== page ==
All this is par for the course for Hollywood novels: the seamy underside of the "dream factory" cocktailed up through a bittersweet mixture of glamour and sleaze. What Dunne adds to the usual stew are "Forrest Gump"-like flights of fancy:
"(Here's) a photo of Blue at age 10 receiving from Clark Gable that special Oscar at the 1939 Academy Awards. Another of Blue giving Eleanor Roosevelt a contribution to the March of Dimes. . . . (Blue) with Harold Arlen and Irving Berlin both penning Tyler songfests. . . . Blue being comforted by Norma Shearer outside the Wilshire Boulevard Temple where she was 'the youngest mourner at the funeral of Beloved Industry Legend Irving Thalberg' . . . weeping at the news that Carole Lombard's plane had crashed in Table Rock, Nevada, outside Las Vegas, killing everyone on board. 'Blue misses fatal flight,' read the caption headline."
This is very clever stuff; catnip for lovers of movies lore. But while Dunne brings 1940s Hollywood to vivid life, his heroine remains more a conceit than a character.
"Playland" is narrated by Jack Broderick, the central figure of Dunne's 1987 Kennedyesque family saga "The Red White & Blue." A down-on-his-luck screenwriter, he hopes to turn Blue's story into a novel that will be bought as the basis for a screenplay--which he will also write. And so Broderick sets out to interview not only the faded star, but everyone who ever knew her, directly or indirectly. As Blue's story spills out "Citizen Kane"-style, the testimony of aged studio heads, sleazy police informers, Hollywood has-beens and assorted mobsters slowly builds up the notion that her life history is of earth-shattering importance. But at the end of the day, it's hard to imagine how the petty travails of a small-minded, mean-spirited, foul-mouthed, self-obsessed nymphomaniac can be seen as typifying Hollywood as a whole.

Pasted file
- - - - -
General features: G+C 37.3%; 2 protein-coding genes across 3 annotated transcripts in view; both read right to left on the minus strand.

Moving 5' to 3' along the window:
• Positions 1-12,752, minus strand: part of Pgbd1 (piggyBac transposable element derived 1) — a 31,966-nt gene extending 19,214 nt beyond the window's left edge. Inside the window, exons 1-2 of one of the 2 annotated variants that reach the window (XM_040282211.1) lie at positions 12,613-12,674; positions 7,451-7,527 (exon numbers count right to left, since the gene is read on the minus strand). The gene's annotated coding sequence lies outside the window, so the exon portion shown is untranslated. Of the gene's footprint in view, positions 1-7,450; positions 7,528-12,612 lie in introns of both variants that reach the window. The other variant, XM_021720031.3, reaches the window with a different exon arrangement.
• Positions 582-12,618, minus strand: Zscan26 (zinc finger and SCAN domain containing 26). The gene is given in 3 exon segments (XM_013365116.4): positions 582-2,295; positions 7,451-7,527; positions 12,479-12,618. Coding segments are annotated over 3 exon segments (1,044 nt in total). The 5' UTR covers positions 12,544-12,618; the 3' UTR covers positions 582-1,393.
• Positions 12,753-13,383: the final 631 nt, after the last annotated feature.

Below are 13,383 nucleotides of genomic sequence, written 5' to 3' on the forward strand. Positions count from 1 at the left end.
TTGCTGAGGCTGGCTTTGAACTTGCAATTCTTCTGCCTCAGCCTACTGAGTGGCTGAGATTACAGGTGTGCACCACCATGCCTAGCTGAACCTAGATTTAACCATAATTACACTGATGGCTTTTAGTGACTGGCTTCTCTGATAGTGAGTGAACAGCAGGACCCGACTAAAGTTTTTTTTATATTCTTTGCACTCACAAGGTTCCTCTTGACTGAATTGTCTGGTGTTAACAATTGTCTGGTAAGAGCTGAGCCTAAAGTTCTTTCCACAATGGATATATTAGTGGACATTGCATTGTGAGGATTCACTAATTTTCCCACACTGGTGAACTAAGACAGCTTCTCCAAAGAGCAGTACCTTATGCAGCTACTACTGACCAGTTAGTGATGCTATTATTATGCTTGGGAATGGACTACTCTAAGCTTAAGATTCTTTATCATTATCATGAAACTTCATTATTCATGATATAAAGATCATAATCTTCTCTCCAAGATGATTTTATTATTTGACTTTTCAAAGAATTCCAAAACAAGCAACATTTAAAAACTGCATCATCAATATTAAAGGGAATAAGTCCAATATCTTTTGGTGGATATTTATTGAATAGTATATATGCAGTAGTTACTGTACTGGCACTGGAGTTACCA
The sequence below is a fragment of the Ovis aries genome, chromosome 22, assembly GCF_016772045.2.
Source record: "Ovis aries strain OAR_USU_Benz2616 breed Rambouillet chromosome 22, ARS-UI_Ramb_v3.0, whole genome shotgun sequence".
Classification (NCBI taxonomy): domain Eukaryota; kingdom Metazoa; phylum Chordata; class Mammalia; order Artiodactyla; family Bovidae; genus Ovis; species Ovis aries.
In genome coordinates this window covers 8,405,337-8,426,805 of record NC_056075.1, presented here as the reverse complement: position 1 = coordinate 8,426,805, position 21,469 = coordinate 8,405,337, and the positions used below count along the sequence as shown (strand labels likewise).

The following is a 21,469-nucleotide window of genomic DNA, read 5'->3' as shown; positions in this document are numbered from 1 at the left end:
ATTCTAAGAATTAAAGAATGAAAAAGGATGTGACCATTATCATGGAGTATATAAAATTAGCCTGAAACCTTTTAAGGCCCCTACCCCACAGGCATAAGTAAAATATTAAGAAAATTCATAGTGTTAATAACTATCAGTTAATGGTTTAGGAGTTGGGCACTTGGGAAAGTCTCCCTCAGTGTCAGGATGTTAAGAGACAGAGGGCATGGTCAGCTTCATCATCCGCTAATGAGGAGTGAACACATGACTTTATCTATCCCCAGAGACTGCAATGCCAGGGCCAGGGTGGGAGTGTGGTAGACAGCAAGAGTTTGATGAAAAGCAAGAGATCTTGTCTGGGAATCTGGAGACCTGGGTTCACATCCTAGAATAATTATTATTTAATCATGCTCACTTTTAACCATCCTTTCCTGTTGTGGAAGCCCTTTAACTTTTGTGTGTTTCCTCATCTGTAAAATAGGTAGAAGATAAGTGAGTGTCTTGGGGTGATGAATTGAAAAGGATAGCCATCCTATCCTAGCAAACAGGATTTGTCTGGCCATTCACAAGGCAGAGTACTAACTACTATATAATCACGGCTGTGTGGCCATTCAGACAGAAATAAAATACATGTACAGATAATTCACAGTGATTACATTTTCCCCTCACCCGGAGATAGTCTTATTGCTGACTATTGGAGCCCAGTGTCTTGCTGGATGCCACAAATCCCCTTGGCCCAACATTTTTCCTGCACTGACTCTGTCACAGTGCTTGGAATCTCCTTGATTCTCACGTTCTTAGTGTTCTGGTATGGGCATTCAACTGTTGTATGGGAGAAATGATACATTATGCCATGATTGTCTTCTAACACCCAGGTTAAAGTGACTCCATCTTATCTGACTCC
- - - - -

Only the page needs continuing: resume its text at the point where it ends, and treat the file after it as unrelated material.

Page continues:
Dunne's mistake is letting his love of tough-guy prose and show biz cynicism get the better of him. For the greatest of Hollywood stars weren't libertines like Blue, but hypocrites who believed--and promoted--every one of the pristine images the studio manufactured for them, even while living wildly contradictory lives behind closed doors. Or, to put it another way, Joan Crawford was a madwoman who thought she was Joan Crawford.
Strangely, Dunne seems to be aware of the limitations of his premise, for in the novel's last quarter, he abandons Blue's story and shifts to an investigation of the unsolved murder of her "best pal," a "non-pro" named Meta Dierdorf.